Health Equity & Reproductive Justice: Transforming Perinatal Care Now

June 02, 2021

Perspectives in Primary Care (formally the Primary Care Review) features perspectives from practitioners and students representing organizations, practices, and institutions across the country and around the world. All opinions expressed in this article are owned by the author(s).

Drug-involved fatal poisonings for 2020 are expected to reach over 100,000 in the United States—a 40% increase from the 70,630 lives lost in 2019. A focus on cisgender men who use drugs (due to their increased absolute illicit drug poisoning deaths) has contributed to existing gender disparities in addressing unmet needs among women who use drugs, thereby failing to address the 260-500% increase in fatal drug poisonings among women aged 30-64 in the United States between 1999-2017.

The United States’ criminalization of sex work and substance use further pushes pregnant and parenting individuals into poverty, while increasing trauma, economic exclusion, and negative health outcomes. Moreover, under the Children and Safe Families Act, the federal government requires states to investigate substance use during and shortly after pregnancy, with varying requirements, such as mandatory investigations on individuals who use opioid medications as prescribed and requiring healthcare providers to file a report with child protective services if an infant tests positive for any non-prescribed controlled substance. In at least 23 states, substance use during pregnancy is considered child abuse, which unintentionally perpetuates systemic violence and allows implicit bias to impact whether or not a family remains intact. Formal and informal custody loss has resulted in an increase in substance use among African American mothers in the United States by a factor of 4.14, further contributing to incarceration and mortality rates.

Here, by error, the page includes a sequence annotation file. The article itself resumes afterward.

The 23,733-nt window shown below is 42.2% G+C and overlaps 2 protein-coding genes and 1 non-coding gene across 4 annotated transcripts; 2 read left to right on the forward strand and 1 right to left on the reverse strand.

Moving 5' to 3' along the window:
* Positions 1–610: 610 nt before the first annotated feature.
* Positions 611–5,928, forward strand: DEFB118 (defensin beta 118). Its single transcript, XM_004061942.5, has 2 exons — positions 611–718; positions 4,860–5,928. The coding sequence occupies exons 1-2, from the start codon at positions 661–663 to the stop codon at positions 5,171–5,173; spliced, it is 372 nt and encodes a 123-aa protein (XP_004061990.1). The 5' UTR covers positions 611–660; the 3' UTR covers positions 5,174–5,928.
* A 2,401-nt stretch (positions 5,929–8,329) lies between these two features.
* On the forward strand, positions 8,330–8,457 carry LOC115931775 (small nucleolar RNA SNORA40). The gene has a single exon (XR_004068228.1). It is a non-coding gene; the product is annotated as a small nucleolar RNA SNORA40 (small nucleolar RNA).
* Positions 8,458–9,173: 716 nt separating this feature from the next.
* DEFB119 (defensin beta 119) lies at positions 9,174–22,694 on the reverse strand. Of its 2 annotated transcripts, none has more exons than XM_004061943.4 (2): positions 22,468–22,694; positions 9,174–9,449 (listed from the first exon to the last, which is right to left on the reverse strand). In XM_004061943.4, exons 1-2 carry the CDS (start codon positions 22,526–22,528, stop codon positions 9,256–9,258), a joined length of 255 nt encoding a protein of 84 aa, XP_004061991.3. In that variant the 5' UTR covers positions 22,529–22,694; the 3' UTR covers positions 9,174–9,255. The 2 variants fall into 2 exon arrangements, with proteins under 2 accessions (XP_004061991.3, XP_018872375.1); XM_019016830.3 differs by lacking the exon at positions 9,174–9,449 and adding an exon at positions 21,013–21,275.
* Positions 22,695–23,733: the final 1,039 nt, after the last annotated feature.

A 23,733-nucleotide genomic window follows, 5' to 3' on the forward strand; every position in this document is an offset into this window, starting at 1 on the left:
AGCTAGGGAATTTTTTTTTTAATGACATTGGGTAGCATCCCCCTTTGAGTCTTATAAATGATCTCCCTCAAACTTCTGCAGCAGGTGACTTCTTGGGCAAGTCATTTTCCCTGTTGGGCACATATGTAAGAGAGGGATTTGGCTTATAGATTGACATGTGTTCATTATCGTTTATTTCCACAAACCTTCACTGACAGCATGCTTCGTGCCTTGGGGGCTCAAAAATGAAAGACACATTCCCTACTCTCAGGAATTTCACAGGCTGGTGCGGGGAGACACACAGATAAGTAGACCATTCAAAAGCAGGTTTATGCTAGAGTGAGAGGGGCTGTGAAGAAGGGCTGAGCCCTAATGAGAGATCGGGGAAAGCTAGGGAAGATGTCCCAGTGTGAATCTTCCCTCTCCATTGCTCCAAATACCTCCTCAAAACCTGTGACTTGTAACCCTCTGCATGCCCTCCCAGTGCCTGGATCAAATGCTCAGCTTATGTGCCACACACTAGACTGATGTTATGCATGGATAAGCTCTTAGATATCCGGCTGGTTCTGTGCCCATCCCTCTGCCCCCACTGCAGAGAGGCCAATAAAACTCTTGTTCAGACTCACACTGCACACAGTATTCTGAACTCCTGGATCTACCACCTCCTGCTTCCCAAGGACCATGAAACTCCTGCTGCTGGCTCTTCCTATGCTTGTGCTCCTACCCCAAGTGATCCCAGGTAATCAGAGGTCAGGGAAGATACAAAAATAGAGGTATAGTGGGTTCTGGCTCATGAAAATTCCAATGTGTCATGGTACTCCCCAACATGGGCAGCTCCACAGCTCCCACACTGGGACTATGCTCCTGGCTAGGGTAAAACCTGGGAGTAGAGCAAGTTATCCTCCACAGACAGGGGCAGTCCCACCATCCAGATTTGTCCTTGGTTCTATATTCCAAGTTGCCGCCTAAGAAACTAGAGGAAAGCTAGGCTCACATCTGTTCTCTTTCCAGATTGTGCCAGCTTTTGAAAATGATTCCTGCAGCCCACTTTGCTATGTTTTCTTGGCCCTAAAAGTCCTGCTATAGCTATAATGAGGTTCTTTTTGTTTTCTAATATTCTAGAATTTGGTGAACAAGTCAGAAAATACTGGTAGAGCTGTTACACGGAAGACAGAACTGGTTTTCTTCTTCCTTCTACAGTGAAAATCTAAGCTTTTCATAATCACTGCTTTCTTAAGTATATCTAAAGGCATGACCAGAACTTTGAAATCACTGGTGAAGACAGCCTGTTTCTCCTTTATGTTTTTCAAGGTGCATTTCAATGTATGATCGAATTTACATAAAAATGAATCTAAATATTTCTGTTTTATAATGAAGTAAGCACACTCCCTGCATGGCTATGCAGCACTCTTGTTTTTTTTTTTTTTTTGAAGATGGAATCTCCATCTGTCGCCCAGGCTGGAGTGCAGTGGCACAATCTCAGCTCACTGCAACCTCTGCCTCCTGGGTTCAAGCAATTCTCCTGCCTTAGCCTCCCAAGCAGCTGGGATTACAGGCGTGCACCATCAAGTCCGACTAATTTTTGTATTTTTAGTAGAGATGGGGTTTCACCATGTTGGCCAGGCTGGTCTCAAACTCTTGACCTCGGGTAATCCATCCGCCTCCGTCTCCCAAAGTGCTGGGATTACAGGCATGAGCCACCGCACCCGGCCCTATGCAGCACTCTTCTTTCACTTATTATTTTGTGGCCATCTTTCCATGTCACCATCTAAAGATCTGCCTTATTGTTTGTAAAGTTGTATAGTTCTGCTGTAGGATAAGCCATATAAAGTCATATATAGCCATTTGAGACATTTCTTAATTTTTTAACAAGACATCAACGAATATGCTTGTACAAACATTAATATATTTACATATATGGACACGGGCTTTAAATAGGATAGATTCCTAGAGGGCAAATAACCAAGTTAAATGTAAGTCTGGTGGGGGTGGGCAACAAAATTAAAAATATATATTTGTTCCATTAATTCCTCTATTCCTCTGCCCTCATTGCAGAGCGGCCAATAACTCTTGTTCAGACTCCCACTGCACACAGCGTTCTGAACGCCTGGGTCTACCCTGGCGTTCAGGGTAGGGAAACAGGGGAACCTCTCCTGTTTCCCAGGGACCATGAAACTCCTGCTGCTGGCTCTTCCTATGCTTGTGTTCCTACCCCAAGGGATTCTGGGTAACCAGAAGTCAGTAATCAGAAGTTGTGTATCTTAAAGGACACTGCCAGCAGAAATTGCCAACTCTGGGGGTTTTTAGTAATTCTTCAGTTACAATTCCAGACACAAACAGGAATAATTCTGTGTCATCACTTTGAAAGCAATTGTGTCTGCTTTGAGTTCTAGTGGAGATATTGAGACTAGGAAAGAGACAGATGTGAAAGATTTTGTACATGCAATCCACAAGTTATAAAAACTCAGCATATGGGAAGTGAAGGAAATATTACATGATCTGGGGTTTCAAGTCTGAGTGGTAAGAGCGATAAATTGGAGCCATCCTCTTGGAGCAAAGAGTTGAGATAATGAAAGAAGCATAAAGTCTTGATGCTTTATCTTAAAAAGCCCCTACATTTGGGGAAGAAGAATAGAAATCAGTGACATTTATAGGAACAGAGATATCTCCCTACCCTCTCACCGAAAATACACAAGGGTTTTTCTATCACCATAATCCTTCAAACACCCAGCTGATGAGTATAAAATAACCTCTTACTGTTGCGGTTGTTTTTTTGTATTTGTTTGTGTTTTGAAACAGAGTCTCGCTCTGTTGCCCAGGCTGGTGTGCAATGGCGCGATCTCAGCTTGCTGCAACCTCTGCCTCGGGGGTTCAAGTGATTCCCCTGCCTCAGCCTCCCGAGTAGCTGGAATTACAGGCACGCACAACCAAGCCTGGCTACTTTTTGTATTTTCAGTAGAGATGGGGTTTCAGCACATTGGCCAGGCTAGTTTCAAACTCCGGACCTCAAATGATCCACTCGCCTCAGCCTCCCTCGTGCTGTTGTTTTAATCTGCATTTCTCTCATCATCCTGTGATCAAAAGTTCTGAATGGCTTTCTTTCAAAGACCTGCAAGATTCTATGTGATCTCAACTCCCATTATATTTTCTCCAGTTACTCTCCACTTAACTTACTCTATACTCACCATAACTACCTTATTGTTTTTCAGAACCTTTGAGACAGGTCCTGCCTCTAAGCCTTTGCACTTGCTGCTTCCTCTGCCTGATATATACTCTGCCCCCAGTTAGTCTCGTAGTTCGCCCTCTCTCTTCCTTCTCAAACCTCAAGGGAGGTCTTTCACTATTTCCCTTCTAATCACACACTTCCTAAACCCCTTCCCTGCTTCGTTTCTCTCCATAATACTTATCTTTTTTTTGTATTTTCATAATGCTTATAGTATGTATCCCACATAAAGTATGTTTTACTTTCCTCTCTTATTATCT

Additionally, people who use drugs, particularly Black, Indigenous, and People of Color (BIPOC), are disproportionately impacted by systemic oppression (e.g., racism, sexism, classism, homophobia, transphobia), poverty, houselessness, and food insecurities. These social determinants of health (SDOH) can influence whether an individual is more (or less) likely to die from an overdose.

Opioid agonist treatments (OAT) include methadone and buprenorphine and are best-evidence medications used to reduce overdose, opioid-related morbidity, and promote stabilization and recovery. However, lack of access to prescription methadone and buprenorphine contribute to individuals obtaining OAT illicitly. Substantial federal regulations surrounding the administration of methadone create inaccessible conditions, especially for pregnant and parenting individuals.

Further, the drug supply has taken a dramatic turn over the last decade to escape prohibition. The flood of fentanyl into the heroin supply has made the initiation of buprenorphine and buprenorphine-naloxone (Suboxone) treatment more difficult. To address this, providers can implement the successful practice of micro-dosing (the Bernese method) to help reduce the sudden and painful withdrawals and increase successful transitions.

The following are actions to mitigate harm for patients:

  • Providers and public health professionals can utilize the Continuum of Overdose Risk (COR) framework to understand contextual factors and social determinants of health related to overdose. Providers and public health professionals can implement the COR’s six strategies to address new challenges posed by synthetic substances and polysubstance use under the current abstinence-centric ideology and to dismantle racism across silos.
  • Providers can learn the differences in terms, including “substance use,” “substance dependence,” and “substance use disorder,” using these terms correctly in their documentation.
  • Providers can train to become principled providers, as this emphasizes patient autonomy, harm reduction, shared decision-making, and informed consent, ultimately addressing major gaps within individual levels of care as well as dismantling and redesigning our broken healthcare system.